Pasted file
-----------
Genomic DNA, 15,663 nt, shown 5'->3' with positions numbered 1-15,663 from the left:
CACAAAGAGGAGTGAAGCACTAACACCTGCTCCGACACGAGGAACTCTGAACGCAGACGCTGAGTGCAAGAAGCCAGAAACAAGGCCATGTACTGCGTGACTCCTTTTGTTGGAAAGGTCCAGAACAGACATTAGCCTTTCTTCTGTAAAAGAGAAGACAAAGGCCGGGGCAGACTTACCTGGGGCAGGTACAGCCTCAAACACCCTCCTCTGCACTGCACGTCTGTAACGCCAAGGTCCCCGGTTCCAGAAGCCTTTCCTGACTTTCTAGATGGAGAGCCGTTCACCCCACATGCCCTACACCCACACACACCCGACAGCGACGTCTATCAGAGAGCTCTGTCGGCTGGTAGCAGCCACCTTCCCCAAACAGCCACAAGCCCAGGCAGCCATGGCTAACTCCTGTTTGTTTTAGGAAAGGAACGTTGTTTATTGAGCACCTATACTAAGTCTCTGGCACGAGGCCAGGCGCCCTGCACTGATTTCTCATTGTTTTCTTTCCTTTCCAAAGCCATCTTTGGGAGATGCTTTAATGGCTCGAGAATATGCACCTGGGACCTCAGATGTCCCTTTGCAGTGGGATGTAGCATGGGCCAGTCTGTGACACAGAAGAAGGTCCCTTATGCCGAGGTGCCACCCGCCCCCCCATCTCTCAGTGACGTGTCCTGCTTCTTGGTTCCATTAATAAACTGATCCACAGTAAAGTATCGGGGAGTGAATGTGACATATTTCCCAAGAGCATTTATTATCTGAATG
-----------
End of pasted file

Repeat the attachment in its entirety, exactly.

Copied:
Genomic DNA, 15,663 nt, shown 5'->3' with positions numbered 1-15,663 from the left:
CACAAAGAGGAGTGAAGCACTAACACCTGCTCCGACACGAGGAACTCTGAACGCAGACGCTGAGTGCAAGAAGCCAGAAACAAGGCCATGTACTGCGTGACTCCTTTTGTTGGAAAGGTCCAGAACAGACATTAGCCTTTCTTCTGTAAAAGAGAAGACAAAGGCCGGGGCAGACTTACCTGGGGCAGGTACAGCCTCAAACACCCTCCTCTGCACTGCACGTCTGTAACGCCAAGGTCCCCGGTTCCAGAAGCCTTTCCTGACTTTCTAGATGGAGAGCCGTTCACCCCACATGCCCTACACCCACACACACCCGACAGCGACGTCTATCAGAGAGCTCTGTCGGCTGGTAGCAGCCACCTTCCCCAAACAGCCACAAGCCCAGGCAGCCATGGCTAACTCCTGTTTGTTTTAGGAAAGGAACGTTGTTTATTGAGCACCTATACTAAGTCTCTGGCACGAGGCCAGGCGCCCTGCACTGATTTCTCATTGTTTTCTTTCCTTTCCAAAGCCATCTTTGGGAGATGCTTTAATGGCTCGAGAATATGCACCTGGGACCTCAGATGTCCCTTTGCAGTGGGATGTAGCATGGGCCAGTCTGTGACACAGAAGAAGGTCCCTTATGCCGAGGTGCCACCCGCCCCCCCATCTCTCAGTGACGTGTCCTGCTTCTTGGTTCCATTAATAAACTGATCCACAGTAAAGTATCGGGGAGTGAATGTGACATATTTCCCAAGAGCATTTATTATCTGAATG